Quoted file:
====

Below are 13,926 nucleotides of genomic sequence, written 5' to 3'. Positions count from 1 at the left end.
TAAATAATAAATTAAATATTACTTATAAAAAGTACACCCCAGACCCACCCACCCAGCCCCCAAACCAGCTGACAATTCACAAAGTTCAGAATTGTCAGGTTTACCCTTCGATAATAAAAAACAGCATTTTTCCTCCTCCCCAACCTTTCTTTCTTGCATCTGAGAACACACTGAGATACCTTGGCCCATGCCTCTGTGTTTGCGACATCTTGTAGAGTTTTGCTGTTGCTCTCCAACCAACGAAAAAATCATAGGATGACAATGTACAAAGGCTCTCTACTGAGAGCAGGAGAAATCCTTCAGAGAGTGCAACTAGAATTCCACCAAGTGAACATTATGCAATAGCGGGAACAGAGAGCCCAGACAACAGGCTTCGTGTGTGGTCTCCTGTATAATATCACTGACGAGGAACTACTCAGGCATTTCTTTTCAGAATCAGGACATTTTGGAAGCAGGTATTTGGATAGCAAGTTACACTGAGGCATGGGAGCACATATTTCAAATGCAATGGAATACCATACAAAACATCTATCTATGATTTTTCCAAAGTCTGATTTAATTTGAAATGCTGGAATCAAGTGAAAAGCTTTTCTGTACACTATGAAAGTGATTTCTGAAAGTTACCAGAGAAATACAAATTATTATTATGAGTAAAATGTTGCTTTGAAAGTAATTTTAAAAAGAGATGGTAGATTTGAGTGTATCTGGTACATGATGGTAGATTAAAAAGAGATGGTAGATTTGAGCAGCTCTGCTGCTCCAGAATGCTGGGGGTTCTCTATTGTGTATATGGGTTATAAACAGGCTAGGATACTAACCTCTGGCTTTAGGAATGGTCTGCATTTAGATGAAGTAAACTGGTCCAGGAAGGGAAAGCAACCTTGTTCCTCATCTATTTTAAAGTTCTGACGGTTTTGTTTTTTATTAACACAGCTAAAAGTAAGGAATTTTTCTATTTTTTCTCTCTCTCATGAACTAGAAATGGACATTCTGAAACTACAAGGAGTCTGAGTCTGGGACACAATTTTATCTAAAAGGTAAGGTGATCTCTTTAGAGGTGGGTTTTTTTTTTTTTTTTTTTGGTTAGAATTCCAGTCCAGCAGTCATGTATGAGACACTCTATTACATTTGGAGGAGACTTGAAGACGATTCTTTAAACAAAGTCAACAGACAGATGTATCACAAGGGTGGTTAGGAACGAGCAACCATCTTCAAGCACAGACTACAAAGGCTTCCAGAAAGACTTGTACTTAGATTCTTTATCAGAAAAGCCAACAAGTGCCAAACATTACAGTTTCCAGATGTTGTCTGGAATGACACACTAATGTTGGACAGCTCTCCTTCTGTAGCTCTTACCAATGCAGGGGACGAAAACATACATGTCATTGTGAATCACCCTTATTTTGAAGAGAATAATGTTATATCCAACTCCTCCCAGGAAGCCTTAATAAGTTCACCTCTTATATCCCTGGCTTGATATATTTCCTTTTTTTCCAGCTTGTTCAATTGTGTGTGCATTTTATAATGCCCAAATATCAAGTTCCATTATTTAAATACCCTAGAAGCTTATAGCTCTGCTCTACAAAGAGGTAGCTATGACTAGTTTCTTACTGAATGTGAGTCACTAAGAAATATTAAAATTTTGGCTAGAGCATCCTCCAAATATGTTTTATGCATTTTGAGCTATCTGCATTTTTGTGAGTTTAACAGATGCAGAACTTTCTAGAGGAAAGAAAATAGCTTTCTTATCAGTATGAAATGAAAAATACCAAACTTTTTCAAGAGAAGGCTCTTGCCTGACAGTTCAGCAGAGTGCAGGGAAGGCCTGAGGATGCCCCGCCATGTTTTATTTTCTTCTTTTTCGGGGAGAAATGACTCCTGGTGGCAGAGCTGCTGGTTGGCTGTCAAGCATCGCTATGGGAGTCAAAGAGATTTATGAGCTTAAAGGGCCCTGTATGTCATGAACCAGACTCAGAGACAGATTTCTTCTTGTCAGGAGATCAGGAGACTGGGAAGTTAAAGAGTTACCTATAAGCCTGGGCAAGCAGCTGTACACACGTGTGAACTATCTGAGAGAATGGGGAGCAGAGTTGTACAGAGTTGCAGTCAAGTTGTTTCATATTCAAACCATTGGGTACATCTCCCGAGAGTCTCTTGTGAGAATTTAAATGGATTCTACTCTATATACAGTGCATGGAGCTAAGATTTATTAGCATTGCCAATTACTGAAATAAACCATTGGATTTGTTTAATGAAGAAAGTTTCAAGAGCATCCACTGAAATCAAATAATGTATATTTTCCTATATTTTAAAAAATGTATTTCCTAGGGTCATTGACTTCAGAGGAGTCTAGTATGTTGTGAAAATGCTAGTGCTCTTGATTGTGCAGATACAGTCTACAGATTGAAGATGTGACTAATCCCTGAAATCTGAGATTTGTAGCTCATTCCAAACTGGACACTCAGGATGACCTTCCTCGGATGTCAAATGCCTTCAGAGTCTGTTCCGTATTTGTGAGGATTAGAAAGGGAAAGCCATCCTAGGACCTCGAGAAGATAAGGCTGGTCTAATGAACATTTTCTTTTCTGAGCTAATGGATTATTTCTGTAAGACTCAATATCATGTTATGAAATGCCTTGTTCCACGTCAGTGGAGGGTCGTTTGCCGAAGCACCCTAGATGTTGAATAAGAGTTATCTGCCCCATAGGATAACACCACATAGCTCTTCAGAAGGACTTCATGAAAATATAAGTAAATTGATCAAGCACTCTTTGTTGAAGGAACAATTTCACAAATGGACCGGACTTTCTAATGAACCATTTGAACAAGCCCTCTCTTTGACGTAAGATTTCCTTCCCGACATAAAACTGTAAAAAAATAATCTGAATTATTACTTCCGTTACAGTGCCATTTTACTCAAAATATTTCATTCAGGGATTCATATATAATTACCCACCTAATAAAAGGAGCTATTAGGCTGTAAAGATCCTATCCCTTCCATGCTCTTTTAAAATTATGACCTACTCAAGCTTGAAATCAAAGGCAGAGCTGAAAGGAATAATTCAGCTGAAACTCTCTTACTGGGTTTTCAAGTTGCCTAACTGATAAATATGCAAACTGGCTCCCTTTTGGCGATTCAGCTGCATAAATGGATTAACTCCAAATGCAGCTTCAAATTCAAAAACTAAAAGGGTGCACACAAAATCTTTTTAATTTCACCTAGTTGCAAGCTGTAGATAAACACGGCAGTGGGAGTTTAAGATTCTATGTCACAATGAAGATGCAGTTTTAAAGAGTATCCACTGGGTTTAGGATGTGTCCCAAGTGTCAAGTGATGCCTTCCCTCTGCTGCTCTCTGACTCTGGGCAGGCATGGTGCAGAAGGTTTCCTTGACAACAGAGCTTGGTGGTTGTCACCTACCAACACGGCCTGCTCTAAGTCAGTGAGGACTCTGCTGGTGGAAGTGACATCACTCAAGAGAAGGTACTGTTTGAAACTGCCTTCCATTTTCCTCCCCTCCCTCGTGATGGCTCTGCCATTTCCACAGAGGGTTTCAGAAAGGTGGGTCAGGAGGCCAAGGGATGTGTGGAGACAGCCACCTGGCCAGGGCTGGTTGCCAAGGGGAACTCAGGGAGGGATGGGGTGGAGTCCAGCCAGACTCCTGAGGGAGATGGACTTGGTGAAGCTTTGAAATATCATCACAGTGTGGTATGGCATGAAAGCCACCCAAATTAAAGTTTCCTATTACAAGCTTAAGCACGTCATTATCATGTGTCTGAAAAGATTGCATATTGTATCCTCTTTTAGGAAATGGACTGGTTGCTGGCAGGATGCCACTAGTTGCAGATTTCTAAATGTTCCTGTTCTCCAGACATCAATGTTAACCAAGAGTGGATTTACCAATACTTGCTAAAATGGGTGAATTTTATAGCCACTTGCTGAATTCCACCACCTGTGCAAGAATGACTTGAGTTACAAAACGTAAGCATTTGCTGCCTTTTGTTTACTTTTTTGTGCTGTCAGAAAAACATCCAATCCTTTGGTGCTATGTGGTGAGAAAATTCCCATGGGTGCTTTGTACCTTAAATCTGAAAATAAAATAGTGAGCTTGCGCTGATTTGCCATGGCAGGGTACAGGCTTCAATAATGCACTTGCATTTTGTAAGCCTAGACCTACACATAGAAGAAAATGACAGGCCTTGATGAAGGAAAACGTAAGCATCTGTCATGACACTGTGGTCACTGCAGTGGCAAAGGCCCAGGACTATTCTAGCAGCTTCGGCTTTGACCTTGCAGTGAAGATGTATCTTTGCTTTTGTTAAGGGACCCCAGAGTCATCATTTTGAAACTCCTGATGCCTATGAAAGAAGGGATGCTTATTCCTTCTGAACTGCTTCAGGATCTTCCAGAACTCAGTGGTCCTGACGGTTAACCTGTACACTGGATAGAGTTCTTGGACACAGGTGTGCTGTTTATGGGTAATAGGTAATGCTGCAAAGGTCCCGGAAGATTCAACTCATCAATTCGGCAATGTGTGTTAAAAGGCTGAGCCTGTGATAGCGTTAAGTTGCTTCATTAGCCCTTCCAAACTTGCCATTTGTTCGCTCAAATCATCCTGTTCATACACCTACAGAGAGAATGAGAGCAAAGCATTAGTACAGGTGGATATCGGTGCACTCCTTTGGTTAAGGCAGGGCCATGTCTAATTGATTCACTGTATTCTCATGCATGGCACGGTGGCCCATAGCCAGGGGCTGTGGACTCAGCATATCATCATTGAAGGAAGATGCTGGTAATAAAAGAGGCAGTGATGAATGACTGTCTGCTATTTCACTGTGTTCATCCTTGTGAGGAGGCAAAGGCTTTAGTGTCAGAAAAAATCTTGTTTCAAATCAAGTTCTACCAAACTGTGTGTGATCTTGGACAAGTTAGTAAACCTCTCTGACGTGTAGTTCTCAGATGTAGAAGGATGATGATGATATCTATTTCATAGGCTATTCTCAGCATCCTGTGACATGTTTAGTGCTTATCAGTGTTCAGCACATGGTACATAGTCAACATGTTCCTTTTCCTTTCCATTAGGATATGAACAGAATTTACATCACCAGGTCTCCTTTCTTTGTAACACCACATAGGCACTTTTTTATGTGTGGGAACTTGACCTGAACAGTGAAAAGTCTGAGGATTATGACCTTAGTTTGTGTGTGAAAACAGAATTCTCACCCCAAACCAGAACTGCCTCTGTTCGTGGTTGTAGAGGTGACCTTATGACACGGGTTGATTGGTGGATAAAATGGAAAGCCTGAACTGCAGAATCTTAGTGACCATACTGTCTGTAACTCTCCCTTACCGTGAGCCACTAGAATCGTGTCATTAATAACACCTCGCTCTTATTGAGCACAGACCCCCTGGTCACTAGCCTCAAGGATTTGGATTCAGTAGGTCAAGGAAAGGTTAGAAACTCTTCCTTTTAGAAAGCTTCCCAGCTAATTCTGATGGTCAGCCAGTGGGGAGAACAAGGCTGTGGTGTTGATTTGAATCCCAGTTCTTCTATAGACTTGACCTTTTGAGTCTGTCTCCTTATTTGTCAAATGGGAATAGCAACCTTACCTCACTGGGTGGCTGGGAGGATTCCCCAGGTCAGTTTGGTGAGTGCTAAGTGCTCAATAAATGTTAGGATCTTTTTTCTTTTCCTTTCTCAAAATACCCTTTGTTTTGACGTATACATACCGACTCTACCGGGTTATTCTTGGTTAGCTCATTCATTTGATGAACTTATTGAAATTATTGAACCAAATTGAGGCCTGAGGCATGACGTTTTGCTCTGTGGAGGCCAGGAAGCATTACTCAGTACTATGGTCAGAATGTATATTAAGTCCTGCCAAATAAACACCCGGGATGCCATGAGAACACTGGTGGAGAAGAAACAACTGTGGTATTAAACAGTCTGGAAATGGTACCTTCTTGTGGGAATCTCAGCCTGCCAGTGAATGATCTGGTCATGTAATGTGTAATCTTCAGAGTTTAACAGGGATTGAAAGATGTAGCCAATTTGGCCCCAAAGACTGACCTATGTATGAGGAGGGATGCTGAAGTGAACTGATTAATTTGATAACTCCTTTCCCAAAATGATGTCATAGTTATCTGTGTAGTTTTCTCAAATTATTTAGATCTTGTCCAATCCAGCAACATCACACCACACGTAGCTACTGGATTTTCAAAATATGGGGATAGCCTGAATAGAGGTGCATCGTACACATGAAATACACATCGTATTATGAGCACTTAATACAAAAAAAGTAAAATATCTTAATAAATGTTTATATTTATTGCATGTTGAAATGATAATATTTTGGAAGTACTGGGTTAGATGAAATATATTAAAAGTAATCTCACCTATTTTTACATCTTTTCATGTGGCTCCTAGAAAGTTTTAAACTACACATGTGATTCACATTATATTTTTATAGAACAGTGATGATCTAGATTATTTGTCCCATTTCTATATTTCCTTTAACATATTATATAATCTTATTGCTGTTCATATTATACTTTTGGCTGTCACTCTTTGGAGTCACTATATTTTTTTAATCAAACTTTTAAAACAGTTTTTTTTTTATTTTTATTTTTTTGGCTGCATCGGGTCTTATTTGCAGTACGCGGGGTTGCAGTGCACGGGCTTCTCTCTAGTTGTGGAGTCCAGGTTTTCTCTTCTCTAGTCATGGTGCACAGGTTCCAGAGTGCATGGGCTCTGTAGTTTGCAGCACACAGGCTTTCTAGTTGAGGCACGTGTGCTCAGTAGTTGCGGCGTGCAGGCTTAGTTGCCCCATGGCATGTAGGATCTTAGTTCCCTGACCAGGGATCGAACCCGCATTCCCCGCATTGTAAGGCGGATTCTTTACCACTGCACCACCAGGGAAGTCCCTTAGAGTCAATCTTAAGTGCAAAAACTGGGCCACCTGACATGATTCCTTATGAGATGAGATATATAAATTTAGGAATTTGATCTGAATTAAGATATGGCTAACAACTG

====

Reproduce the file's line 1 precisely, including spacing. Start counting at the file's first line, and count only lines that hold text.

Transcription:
Below are 13,926 nucleotides of genomic sequence, written 5' to 3'. Positions count from 1 at the left end.